Leonard Cohen: Bird on a Wire
Palmer's film is that rare concert doc that isn't for established fans only.
There must be fewer experiences more wounding to the heart than for a parent to look at a child and fear for its future. In inner-city America, where one in every 21 young men will die of gunshot wounds, and most of them will be shot by other young men, it is not simply a question of whether the child will do well in school, or find a useful career: It is sometimes whether the child will live or die.
Watching her bright young son on the brink of his teenage years, seeing him begin to listen to his troublesome friends instead of to her, the mother in “Boyz N the Hood” decides that it is best for the boy to go live with his father. The father works as a mortgage broker, out of a storefront office. He is smart and angry, a disciplinarian, and he lays down rules for his son. And then, out in the streets of south central Los Angeles, the son learns other rules.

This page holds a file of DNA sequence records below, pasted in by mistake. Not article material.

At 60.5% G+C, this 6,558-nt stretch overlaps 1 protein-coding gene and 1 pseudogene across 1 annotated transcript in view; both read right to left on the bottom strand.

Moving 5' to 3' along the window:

As he grows into his teens, his best friends are half-brothers, one an athlete, the other drifting into drugs and alcohol. They've known each other for years - and have steered clear, more or less, of the gangs which operate in the neighborhood. They go their own way. But there is always the possibility that words will lead to insults, that insults will lead to a need to “prove their manhood,” that with guns everywhere, somebody will be shot dead.
These are the stark choices in John Singleton’s “Boyz N the Hood,” one of the best American films of recent years. The movie is a thoughtful, realistic look at a young man’s coming of age, and also a human drama of rare power - Academy Award material. Singleton is a director who brings together two attributes not always found in the same film: He has a subject, and he has a style. The film is not only important, but also a joy to watch, because his camera is so confident and he wins such natural performances from his actors.